Programming gets easier and easier as you do more of it. Languages and logic become familiar, in ways that extend from looking up less and less all the way to muscle memory in your typing. The first few iterations in a new language are often difficult, as everything seems odd. Shifting not just to new languages but to new approaches makes practice even more important.
One of my worst features has been that I never liked to practice. I understood rehearsing, working together in a group, but practicing? Exercises, especially for the sake of exercise, were never my thing. That character flaw has hobbled my writing. I can come up with examples for books, focusing tightly on an issue I’m explaining. But then, really? I have to ask readers to go solve a particular (already solved) problem?
I’m not alone in this—too many writers have inflicted that attitude on their readers. Exploring sample code is not the same as writing your own code. Miguel de Icaza points out that:
When you finish a chapter in a modern computing book, there are no exercises to try. When you finish it, your choices are to either take a break by checking some blogs or keep marching in a quest to collect more facts on the next chapter.
During this process, while you amass a bunch of information, at some neurological level, you have not really mastered the subject, nor gained the skills that you wanted.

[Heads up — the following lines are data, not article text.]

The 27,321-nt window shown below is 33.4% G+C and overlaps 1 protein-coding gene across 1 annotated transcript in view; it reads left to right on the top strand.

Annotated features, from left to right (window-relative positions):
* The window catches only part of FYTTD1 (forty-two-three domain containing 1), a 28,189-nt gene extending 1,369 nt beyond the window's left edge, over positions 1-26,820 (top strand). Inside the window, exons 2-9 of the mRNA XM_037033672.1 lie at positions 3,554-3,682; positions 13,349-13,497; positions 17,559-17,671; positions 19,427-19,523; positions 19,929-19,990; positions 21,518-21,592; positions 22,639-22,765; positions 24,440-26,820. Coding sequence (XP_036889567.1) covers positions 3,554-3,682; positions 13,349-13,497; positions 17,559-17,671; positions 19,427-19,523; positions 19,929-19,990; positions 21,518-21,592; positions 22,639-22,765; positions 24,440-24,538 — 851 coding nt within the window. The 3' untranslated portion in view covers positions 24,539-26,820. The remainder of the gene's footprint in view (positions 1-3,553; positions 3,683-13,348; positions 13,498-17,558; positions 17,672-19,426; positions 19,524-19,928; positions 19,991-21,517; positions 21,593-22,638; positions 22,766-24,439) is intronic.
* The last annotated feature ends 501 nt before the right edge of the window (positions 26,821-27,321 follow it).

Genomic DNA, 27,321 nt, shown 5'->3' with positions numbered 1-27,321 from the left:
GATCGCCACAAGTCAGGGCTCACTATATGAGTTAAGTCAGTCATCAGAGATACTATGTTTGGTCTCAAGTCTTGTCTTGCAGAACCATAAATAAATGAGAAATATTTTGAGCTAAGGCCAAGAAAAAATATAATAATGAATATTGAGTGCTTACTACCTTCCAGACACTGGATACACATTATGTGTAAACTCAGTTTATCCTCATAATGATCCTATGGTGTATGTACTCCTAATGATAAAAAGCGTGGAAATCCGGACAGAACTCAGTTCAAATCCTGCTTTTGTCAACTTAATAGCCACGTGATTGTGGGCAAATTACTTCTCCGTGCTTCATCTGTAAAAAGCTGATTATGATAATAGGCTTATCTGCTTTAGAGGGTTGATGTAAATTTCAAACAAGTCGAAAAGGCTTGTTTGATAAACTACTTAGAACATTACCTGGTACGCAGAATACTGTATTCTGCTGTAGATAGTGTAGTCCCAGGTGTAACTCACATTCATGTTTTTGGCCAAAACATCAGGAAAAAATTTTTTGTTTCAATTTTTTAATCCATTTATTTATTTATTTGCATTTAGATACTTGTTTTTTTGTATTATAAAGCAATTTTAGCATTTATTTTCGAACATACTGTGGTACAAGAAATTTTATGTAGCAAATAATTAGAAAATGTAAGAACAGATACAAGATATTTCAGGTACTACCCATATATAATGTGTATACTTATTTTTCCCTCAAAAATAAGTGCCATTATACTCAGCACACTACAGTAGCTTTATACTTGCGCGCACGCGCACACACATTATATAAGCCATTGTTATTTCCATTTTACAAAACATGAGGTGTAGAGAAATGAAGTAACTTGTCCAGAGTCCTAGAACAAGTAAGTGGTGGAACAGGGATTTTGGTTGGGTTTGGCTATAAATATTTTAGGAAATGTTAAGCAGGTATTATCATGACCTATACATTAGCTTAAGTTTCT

We can fix this.
While I was writing Introducing Erlang, I was extremely happy to hear from J. David Eisenberg. I’d edited his SVG Essentials long ago, but he was doing something new and different: he was writing an extended series of exercises to complement Introducing Erlang.
David’s exercises were almost as big as the book itself— exactly as they should be!—and evolved into Études for Erlang, a collection of exercises for learning basic Erlang and functional programming. They’re available for free online, can be extended through GitHub, and include a key to using them with other Erlang books.
A New York City meetup has taken the études concept to a whole new level by working on them together. As much as I love instructor-led classes, I also wonder about how examples can find new life in groups of people helping each other. The ‘flipped classroom‘ may not need an actual instructor present.
(And yes, I know, musical études typically start harder and are meant to be repeated. We’re growing toward that.)
We’re taking the same approach with Elixir, an exciting new language built on Erlang’s virtual machine but with syntax more like Ruby. Macros make metaprogramming possible, and the approach overall feels like a gentler way to bring the power of Erlang’s functional programming to a broader audience.
What kinds of études would you like to see? We’re just getting started, but it feels clearer and clearer that practice is a key part of this kind of learning.